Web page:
The church I attend in Charleston is St. Phillip's Church. Every year they do a mission trip down to Honduras. It's something the church has done for about 20 years. A couple years ago my mom and I went, and we got involved in creating our own group to go down for medical purposes. My mom is a doctor, and I am interested in medical field as well. The mission center is in Tegucigalpa, the capital of Honduras. A lady named Suzy McCall, a South Carolina native, went to St. Phillip's and started the Latin American Missionary and Bible Institute (L.A.M.B.) in Honduras in 1999 after a major hurricane (Mitch) hit. That's how the program through my church got started.
Tell us about your most recent trip to Honduras back in June 2010.
My trip in June was my fifth time in Honduras since I first started during my senior year in high school. In February, I went with my mom, and we organized the whole trip. I enjoyed it so much I wanted to go again in June. My sister and I met up with a different group of doctors from Jackson, Tenn. We did some medical work, and there was another group [within ours] that did construction work.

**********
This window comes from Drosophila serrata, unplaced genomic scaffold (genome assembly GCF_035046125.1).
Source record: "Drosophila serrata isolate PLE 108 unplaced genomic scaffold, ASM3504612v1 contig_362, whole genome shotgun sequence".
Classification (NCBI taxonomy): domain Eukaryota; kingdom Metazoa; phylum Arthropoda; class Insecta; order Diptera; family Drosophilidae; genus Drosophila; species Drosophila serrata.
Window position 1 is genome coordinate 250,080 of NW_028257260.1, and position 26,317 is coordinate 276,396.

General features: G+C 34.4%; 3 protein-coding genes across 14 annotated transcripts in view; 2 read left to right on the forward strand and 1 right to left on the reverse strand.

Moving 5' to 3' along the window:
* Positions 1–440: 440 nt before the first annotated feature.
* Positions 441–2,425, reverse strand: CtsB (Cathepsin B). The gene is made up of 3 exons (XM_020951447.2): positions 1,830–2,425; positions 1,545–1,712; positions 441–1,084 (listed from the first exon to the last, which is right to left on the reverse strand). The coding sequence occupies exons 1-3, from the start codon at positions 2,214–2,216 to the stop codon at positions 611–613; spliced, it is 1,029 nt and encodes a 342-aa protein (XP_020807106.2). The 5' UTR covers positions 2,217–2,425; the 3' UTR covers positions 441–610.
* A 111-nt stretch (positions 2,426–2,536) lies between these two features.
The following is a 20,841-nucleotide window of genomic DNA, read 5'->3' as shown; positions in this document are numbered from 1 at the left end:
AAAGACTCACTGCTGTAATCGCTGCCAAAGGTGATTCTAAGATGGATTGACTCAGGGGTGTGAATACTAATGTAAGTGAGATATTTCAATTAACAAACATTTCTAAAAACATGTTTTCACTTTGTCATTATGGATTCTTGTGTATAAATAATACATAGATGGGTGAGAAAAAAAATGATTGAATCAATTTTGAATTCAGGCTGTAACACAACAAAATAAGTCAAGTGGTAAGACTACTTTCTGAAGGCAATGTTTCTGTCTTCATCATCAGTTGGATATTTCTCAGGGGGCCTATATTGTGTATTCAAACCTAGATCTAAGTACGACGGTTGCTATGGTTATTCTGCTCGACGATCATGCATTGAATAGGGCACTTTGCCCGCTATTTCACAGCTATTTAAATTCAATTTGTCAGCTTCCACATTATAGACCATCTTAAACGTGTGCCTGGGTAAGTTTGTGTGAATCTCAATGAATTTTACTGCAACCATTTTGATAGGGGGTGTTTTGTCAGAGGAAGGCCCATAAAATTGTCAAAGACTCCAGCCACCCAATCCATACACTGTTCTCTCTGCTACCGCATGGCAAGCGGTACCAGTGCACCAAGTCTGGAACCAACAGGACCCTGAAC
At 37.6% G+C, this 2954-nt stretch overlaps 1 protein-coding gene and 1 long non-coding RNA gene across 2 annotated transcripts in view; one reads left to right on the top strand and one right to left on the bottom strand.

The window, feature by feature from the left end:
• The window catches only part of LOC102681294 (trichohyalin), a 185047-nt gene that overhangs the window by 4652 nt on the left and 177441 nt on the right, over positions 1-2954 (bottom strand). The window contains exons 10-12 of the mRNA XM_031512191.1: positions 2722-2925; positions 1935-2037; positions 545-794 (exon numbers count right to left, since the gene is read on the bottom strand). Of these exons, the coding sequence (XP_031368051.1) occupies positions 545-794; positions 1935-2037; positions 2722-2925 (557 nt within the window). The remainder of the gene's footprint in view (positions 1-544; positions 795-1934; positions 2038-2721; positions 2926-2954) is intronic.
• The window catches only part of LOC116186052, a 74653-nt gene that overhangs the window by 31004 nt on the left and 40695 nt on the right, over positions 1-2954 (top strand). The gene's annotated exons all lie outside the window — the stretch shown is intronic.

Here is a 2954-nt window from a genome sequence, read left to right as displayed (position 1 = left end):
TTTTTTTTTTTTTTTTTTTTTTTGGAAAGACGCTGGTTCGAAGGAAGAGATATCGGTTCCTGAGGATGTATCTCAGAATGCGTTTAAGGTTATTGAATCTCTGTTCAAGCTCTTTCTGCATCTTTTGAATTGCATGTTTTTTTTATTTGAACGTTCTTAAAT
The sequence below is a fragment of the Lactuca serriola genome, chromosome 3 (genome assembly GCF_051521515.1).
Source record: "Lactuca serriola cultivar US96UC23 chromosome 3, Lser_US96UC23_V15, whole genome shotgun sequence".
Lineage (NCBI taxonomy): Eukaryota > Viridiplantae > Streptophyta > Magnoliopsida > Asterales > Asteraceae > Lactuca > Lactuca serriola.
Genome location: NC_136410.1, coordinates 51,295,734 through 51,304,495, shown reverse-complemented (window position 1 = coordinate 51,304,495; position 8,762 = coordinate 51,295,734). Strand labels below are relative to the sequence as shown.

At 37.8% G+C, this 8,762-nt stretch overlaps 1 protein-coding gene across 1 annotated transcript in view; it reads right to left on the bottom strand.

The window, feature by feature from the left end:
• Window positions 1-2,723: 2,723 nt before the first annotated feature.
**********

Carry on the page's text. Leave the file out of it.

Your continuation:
There were about five or six doctors in our group as well as a dentist. We would go out to rural or poor areas of the city and see 200-300 patients each day. They would tell us what ailments they have, aches or pains, or if they have any kind of fungus. We give them medicine or antibiotics if we're able and treat general wounds they might have. A lot of them needed teeth pulled, so the dentist stayed busy the entire time. We really just try to alleviate any of the pain they might have without access to general medicine that we have here in the U.S.
Now that you're back in the States, what do think made the biggest impact on you?
What's most interesting to me is that, for instance, when I have a headache, I can take ibuprofen. They have no access to that kind of medicine, not even for simple pains like a stuffy nose, sore throat or dry eyes. Dry eyes are a big problem down there, but there isn't Visine or any kind of saline drops. I've seen how much we take for granted how easy it is for us to ease our own ailments.
What attracts you to this type of work?